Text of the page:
New watchdog handler implementation
|Reported by:||Sebastian Huber||Owned by:||Sebastian Huber|
The watchdog handler uses delta chains. The insert operation has a O(n) worst-case time complexity with n being the count of watchdogs in the delta chain. In each step of the insert operation, the SMP lock of the corresponding watchdog header is acquired and released. The profiling data obtain by test program
smptests/smpwakeafter01 showed that the current implementation leads to unacceptable latencies, thus it should be replaced by something else.
The use cases for the watchdog handler fall roughly into two categories.
- Timeouts - used to detect if some operations needs more time than expected. Since the unexpected happens hopefully rarely, timeout timers are usually removed before they expire. The critical operations are insert and removal. They are important for the performance of a network stack.
- Timers - used to carry out some work in the future. They usually expire and need a high resolution. An example user is a time driven scheduler, e.g. rate-monotonic or EDF.
One approach is to use a red-black tree with the expiration time as the key. This leads to O(log(n)) worst-case insert and removal operations. For each operation it is sufficient to acquire and release the lock only once. The drawback is that a 64-bit integer type must be used for the intervals to avoid a potential overflow of the key values. With a system tick interval of 1ns the system could run more than 500 years before an overflow happens. The EDF scheduler would also profit from a 64-bit interval representation, see #2173.
An alternative is the use of a timer wheel based algorithm which is used in Linux and FreeBSD for example. A timer wheel based algorithm offers O(1) worst-case time complexity for insert and removal operations. The drawback is that the run-time of the watchdog tick procedure is somewhat unpredictable due to the use of a hash table or cascading.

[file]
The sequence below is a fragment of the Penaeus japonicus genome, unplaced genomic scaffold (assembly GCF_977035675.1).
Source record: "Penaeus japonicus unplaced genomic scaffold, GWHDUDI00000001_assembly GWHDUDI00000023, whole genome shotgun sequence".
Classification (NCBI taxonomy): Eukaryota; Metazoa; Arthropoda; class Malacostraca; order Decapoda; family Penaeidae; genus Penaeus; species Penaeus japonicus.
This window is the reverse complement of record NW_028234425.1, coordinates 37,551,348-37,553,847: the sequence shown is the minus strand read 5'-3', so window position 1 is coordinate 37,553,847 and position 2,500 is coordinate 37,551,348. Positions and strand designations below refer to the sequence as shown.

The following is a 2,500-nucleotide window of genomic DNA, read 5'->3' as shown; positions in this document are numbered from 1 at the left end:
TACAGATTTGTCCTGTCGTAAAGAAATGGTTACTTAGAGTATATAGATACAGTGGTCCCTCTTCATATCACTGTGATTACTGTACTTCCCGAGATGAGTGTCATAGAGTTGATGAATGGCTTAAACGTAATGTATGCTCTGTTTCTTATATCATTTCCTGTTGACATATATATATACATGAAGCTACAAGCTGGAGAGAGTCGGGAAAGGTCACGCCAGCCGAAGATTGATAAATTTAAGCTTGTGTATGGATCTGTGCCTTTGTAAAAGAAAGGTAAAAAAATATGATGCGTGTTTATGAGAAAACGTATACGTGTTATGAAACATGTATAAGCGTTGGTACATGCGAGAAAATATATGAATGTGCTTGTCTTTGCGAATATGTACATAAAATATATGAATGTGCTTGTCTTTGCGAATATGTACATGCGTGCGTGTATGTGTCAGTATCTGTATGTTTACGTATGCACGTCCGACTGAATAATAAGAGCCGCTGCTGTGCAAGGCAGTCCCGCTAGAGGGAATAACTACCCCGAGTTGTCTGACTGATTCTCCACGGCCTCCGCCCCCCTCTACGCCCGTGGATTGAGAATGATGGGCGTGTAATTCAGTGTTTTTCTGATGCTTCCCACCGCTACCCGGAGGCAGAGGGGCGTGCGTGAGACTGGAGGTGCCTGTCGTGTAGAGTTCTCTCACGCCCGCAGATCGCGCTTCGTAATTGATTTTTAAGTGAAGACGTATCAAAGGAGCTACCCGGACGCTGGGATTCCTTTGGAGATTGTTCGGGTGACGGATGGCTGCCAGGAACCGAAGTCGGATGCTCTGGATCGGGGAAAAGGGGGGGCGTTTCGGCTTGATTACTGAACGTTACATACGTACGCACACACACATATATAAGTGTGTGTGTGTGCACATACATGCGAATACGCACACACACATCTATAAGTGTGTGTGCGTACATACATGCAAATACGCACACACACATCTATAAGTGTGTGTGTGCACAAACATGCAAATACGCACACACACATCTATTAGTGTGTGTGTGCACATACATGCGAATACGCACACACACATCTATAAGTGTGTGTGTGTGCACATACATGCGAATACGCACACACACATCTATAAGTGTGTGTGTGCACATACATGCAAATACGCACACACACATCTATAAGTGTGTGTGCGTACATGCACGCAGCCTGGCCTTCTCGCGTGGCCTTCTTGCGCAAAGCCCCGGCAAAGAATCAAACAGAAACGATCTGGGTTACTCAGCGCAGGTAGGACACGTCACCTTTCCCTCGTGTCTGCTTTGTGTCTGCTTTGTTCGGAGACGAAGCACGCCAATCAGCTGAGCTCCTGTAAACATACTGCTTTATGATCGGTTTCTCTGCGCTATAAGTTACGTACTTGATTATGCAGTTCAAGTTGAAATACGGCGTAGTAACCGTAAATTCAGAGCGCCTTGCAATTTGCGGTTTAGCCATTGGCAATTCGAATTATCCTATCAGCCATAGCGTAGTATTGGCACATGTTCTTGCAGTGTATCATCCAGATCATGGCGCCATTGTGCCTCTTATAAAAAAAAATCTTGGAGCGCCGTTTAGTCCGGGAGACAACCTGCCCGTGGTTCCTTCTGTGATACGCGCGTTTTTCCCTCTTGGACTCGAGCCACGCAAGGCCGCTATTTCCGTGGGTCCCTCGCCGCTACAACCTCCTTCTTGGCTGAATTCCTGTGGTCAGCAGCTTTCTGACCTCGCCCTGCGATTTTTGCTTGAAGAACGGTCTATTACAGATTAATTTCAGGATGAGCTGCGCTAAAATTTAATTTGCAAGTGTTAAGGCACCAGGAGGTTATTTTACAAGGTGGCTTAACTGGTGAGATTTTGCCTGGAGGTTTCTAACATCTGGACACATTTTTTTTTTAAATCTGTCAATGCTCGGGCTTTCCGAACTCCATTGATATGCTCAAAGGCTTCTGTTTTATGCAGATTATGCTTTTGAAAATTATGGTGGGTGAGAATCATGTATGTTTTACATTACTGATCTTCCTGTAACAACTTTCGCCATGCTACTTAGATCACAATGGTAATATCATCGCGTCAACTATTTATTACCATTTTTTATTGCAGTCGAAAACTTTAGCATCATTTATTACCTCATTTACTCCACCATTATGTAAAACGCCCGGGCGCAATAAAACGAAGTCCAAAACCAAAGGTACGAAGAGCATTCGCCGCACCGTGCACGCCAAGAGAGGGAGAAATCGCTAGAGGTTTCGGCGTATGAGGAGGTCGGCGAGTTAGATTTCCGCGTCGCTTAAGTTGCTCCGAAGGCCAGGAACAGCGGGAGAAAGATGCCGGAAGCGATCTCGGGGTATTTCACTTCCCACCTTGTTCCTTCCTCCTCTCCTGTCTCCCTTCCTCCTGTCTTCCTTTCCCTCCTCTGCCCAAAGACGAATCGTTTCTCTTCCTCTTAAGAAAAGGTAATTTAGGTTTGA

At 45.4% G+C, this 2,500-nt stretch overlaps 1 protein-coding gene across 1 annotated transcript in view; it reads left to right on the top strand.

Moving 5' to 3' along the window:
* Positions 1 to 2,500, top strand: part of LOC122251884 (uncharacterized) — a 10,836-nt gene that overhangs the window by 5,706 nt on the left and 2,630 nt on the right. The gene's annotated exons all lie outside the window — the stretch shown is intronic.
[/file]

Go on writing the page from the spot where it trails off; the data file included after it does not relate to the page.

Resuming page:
Which approach should we choose? Since the watchdog serves the timeout and timer services in RTEMS we have to make some trade-offs. We recommend to use the red-black tree approach which offers a more predictable run-time behaviour and sacrifice the constant insert and removal operations offered by the timer wheel algorithms, see also https://www.kernel.org/doc/ols/2006/ols2006v1-pages-333-346.pdf. We can reuse the red-black tree support already used for the thread priority queues.
The new watchdog handler implementation is a prerequisite to eliminate the Giant lock in the Classic Timer manager.
_Watchdog_Ticks_since_boot to a 64-bit integer type. Keep the
Watchdog_Interval at 32-bit for backward compatibility. Replace the delta chains with a red-black tree. Use the ticks for timers with a relative expiration time. Use
struct timespec or
struct bintime for timers with an absolute expiration time. This has the benefit that we do not have to adjust the data structures in case the absolute time changes, e.g. due to NTP. It simplifies the POSIX timer services, since no conversion to ticks is necessary.
Change History (17)
Changed 13 months ago by Sebastian Huber